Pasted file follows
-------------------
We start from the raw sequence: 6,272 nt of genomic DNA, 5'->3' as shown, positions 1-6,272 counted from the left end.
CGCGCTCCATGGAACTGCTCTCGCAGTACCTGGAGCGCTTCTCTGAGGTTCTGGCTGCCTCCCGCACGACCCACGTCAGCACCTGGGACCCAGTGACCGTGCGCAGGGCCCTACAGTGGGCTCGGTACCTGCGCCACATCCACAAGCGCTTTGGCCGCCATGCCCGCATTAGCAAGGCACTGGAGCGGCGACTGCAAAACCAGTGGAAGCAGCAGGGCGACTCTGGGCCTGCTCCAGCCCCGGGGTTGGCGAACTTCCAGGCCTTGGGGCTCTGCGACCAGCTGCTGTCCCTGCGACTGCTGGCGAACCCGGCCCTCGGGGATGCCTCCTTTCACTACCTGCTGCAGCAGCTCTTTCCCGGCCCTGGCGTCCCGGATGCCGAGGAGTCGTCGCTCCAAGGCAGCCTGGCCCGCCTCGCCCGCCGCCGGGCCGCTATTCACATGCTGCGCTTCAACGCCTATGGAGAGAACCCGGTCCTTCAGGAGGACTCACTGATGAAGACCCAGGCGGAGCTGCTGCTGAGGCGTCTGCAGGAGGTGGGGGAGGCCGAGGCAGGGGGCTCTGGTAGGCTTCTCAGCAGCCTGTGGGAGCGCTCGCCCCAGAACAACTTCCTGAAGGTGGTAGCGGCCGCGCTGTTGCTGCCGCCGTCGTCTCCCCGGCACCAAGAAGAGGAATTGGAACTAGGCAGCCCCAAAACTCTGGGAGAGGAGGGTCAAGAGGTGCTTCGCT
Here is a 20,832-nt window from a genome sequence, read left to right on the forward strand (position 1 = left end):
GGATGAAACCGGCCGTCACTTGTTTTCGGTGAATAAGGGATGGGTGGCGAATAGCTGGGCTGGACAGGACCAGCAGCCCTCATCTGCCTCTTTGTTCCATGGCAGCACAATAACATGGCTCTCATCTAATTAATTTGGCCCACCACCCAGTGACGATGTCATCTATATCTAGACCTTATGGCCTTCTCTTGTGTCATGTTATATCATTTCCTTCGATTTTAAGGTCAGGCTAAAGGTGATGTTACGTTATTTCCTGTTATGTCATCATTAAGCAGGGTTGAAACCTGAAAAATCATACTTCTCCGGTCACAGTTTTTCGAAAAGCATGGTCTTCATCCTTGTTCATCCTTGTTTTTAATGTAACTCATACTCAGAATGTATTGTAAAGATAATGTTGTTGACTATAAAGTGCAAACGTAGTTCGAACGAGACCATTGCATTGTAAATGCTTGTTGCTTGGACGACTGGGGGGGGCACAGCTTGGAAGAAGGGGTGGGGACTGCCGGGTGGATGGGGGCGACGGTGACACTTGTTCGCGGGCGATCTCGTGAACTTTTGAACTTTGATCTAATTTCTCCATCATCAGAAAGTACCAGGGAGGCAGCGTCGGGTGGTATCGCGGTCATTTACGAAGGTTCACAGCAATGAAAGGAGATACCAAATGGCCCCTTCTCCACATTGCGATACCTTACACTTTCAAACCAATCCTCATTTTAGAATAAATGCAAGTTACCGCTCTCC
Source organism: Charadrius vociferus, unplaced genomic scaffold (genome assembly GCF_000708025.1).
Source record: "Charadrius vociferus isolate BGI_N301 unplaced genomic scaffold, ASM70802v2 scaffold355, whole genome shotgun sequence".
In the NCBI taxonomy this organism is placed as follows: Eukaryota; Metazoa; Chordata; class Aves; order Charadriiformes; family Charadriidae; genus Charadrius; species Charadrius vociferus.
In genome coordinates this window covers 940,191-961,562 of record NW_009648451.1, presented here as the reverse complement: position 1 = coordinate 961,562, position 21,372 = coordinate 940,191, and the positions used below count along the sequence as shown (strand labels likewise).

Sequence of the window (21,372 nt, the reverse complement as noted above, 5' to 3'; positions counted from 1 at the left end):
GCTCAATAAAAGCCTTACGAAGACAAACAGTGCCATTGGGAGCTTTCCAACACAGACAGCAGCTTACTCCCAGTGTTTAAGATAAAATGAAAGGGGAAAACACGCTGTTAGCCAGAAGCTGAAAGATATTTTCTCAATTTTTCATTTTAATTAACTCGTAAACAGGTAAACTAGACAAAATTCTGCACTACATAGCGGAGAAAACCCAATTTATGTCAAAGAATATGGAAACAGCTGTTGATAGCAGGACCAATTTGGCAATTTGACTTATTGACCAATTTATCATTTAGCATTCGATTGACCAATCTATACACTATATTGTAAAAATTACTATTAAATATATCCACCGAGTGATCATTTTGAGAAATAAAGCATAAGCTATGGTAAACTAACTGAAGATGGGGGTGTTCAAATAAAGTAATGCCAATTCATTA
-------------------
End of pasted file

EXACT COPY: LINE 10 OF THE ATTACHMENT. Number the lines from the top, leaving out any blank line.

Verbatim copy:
GCTCAATAAAAGCCTTACGAAGACAAACAGTGCCATTGGGAGCTTTCCAACACAGACAGCAGCTTACTCCCAGTGTTTAAGATAAAATGAAAGGGGAAAACACGCTGTTAGCCAGAAGCTGAAAGATATTTTCTCAATTTTTCATTTTAATTAACTCGTAAACAGGTAAACTAGACAAAATTCTGCACTACATAGCGGAGAAAACCCAATTTATGTCAAAGAATATGGAAACAGCTGTTGATAGCAGGACCAATTTGGCAATTTGACTTATTGACCAATTTATCATTTAGCATTCGATTGACCAATCTATACACTATATTGTAAAAATTACTATTAAATATATCCACCGAGTGATCATTTTGAGAAATAAAGCATAAGCTATGGTAAACTAACTGAAGATGGGGGTGTTCAAATAAAGTAATGCCAATTCATTA